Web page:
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Let’s keep advancing Minnesota’s clean-energy economy

MinnPost file photo by Joe Kimball
Wind turbines near Dodge Center, Minnesota.

What could the creation of beauty products derived from botanical ingredients have to do with climate change? As it turns out, some of those ingredients are sourced from regions around the world where climate change is taking its toll. In recent months, extreme rainfall in parts of Brazil has caused flooding that destroyed several villages of the Yawanawa indigenous people whom Aveda has worked with for many years, while a devastating drought threatens communities where we source ingredients in another part of that country. And we are still waiting to know the impact on the supply of a nut oil we source from Vanuatu after that Pacific Island country was hit by Cyclone Pam, one of the most powerful storms on record in that region.

Driven by our mission “to care for the world we live in,” Aveda has long supported renewable energy through the purchase of renewable energy credits and other carbon offsets, as we strive to reduce our energy consumption and carbon footprint. That’s why we support expanding the state’s renewable energy standard (RES) to 40 percent renewables by 2030.

Business support for action on climate change

We’re not alone in our commitment to low-carbon energy, as markets make it clear that renewable energy is a smart investment. That’s why, increasingly, clean energy has entered the mainstream, becoming an essential capital investment for many corporations. A recent study found that a majority of Fortune 100 companies have adopted renewable power and/or greenhouse gas goals. In addition, 18 companies in Minnesota — including Aveda, which was one of the earliest signers — and more than 1,300 companies worldwide have publicly expressed their support for action on climate change through the Ceres Climate Declaration. Businesses recognize that tackling climate change is one of the greatest economic opportunities of the 21st century.”

Here in Minnesota, we’re already witnessing increased frequency of severe storms, dangerously low temperatures and snow and ice storms that are adversely impacting our supply chain and our employees. From lost workdays to insurance premium increases, we are already feeling climate change’s impact on our business’ bottom line.

The good news is that Minnesota is a clean energy leader. Our state’s RES is one of the strongest in the country — 25 percent of electricity must be renewable by 2025 — and we’re already close to achieving our goal, 10 years early. Here in the North Star State, we’ve seen firsthand that effective energy policy can and does lead to reduced dependence on energy imports; creation of thousands of new, high-paying jobs; billions of dollars in capital investment and the benefits that stem from plummeting prices for solar and wind power. It’s no wonder a 2014 poll found that 67 percent of Minnesotans support a switch from fossil fuels to clean energy.

An achievable goal

An extension of that successful policy to 40 percent renewables by 2030 is an achievable goal that will provide increased certainty to Minnesota businesses making long-term energy decisions. While the Legislature missed the opportunity to extend the RES this year, there is no reason why it shouldn’t pass in the next session.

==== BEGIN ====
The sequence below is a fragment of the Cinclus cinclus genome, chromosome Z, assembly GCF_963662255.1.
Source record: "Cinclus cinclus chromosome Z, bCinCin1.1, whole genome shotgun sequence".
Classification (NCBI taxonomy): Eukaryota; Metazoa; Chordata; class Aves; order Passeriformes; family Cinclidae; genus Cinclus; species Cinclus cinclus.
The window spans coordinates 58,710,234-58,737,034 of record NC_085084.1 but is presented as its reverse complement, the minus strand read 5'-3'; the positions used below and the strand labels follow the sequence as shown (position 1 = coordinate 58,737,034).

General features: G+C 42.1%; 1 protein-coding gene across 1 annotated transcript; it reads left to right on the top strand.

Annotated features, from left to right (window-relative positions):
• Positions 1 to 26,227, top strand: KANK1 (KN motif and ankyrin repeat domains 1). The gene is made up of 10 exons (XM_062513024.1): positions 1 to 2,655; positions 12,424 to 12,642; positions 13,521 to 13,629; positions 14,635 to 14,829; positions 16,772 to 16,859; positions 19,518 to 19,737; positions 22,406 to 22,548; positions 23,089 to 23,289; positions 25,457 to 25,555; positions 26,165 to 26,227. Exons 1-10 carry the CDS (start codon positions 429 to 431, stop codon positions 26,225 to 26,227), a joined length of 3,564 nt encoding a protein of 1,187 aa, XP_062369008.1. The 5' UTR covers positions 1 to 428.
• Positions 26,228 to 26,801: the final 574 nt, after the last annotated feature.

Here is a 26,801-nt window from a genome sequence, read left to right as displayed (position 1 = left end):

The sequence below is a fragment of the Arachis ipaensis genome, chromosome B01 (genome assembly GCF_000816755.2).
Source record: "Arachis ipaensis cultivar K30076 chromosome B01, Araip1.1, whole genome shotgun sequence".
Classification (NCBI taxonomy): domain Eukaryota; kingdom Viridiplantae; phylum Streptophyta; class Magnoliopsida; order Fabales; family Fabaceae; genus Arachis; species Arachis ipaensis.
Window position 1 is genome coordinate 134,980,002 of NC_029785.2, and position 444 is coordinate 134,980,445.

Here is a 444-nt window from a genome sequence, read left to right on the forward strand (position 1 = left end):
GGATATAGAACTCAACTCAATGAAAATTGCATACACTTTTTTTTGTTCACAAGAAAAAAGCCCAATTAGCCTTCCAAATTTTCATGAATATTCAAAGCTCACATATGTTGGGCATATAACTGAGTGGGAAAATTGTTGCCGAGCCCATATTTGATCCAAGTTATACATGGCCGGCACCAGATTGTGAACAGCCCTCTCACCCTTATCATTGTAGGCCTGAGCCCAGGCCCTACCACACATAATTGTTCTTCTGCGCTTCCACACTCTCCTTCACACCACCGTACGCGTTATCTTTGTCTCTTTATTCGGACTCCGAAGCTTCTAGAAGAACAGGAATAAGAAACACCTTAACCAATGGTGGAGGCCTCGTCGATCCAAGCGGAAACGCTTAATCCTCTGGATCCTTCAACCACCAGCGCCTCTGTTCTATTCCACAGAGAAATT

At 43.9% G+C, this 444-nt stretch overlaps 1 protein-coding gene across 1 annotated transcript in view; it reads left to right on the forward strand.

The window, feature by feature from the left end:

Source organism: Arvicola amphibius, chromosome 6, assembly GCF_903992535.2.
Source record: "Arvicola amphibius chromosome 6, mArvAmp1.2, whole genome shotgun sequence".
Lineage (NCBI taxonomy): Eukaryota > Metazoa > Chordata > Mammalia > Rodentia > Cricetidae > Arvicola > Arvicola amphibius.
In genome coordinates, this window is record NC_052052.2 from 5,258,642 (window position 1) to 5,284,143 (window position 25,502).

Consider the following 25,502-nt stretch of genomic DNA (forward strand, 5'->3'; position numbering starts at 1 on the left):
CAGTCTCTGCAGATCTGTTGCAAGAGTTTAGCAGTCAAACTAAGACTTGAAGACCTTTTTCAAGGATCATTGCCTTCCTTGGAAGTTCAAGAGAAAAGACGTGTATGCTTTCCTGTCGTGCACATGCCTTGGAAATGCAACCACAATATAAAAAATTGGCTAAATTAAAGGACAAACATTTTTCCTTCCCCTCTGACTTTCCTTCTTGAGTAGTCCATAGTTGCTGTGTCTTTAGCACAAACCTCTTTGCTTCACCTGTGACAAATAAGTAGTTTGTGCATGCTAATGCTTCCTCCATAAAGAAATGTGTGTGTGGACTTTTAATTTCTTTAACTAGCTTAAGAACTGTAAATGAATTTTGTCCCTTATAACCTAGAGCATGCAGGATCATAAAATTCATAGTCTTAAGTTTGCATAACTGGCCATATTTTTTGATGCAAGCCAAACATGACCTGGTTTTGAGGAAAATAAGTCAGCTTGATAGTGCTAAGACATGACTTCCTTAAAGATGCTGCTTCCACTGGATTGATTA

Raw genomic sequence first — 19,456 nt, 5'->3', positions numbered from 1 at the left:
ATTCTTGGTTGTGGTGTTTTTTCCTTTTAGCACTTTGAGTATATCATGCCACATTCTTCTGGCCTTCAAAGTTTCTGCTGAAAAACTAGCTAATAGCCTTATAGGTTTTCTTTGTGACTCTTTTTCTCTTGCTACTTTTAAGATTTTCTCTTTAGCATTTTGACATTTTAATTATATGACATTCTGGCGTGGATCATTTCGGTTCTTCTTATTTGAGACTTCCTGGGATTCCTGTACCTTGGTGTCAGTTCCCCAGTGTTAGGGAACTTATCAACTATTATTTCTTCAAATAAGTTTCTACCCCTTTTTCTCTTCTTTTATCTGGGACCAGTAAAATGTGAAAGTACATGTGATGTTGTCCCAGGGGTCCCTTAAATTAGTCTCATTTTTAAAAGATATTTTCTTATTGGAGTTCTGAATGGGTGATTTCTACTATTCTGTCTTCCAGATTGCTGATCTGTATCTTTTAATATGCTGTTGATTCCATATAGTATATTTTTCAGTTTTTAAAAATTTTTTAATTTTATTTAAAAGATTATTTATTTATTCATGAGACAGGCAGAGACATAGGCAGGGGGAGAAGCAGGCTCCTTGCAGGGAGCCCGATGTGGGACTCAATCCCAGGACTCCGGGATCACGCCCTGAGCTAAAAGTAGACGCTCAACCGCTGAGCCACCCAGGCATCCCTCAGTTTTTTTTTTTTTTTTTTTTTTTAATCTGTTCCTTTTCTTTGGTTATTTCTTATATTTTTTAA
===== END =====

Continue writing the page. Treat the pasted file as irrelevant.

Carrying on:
Dave Rapaport
Dave Rapaport

A 40 percent RES is a smart proposal to expand clean energy in Minnesota — creating jobs, increasing investments, and helping to create a more climate resilient grid. In 2014, there were more than 15,000 clean energy jobs in Minnesota and more than $5.6 billion in capital investment. A recent study by the state’s Department of Commerce finds that a 40 percent renewable energy standard is achievable and will not result in electrical grid reliability issues.

As a business, we are always planning for the future, and these standards give us the clarity we need. For example, we’ve found that employing energy-efficiency measures throughout our operations are helping us to save money while continuing to expand our business. The RES extension would help expand those opportunities; not just for us, but for many other businesses and homeowners as well, providing an important incentive for continued clean energy innovation and investment in Minnesota.

Keep leading

It is imperative that state lawmakers continue taking the lead by embracing the 21st century, low-carbon energy economy. By adopting smart, farsighted energy policies for Minnesota, like the 40 percent renewable energy standard, our legislators can create policy certainty for companies like ours that are already working to achieve their own clean energy goals. These clean energy commitments and policies will, in turn, continue to attract corporate leaders and private capital to the North Star State. And that’s good for all of us Minnesotans.

In short: The 40 percent renewable energy standard is the right solution for business, human health and the environment.

Dave Rapaport is the vice president of Earth and Community Care at Aveda, based in Blaine. Aveda is a member of the BICEP (Business for Innovative Climate and Energy Policy) Coalition.


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Comments (1)

  1. Submitted by Alan Muller on 06/07/2015 - 09:06 am.

    It’s not that simple….

    Some of the sources officially considered as “renewable” in Minnesota are in fact much worse than coal and oil, let alone gas. These really, really bad “renewables” include wood burning and garbage incineration. See this, for example:

    So, “renewables” quotas should NOT be increased unless they are limited to wind, solar, and other relatively clean sources. An across-the-board increase would be bad public policy.

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